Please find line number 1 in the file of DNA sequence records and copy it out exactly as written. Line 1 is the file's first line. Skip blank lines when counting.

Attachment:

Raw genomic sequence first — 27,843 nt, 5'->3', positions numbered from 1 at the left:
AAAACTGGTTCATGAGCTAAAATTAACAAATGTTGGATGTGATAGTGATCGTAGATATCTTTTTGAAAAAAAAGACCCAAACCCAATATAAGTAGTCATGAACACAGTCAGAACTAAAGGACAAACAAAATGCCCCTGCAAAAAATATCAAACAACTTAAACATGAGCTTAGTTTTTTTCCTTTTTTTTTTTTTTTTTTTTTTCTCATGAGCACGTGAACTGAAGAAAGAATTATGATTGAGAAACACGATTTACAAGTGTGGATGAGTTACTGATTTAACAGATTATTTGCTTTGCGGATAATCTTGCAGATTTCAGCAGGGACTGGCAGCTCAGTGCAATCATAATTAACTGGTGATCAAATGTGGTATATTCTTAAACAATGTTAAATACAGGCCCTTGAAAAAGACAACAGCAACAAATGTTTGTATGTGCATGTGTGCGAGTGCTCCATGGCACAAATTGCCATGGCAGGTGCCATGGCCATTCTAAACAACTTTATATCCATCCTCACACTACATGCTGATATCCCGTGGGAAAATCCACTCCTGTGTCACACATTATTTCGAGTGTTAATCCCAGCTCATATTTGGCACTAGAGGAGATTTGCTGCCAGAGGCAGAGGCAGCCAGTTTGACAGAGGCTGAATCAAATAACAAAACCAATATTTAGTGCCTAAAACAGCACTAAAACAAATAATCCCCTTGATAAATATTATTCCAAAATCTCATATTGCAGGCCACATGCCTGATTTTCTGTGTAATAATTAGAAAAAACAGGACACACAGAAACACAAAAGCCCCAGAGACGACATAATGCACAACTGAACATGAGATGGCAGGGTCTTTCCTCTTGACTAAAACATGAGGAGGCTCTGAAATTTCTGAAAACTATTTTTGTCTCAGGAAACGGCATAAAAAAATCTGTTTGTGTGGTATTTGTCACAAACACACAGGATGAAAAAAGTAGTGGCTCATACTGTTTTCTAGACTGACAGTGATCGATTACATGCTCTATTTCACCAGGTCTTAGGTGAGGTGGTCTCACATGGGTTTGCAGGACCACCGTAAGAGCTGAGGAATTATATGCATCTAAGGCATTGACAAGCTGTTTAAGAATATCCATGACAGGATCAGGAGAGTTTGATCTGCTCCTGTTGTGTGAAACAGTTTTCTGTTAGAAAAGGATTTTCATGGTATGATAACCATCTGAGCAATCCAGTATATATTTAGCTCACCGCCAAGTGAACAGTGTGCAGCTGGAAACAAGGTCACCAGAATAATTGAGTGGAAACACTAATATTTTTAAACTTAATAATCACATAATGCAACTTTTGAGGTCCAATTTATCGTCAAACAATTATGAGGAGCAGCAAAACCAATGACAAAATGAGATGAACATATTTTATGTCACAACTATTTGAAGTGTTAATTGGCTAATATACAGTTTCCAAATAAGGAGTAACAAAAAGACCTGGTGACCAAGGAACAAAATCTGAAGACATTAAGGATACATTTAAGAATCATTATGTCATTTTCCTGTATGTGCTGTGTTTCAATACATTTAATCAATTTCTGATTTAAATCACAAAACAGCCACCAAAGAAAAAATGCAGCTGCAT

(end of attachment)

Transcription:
Raw genomic sequence first — 27,843 nt, 5'->3', positions numbered from 1 at the left: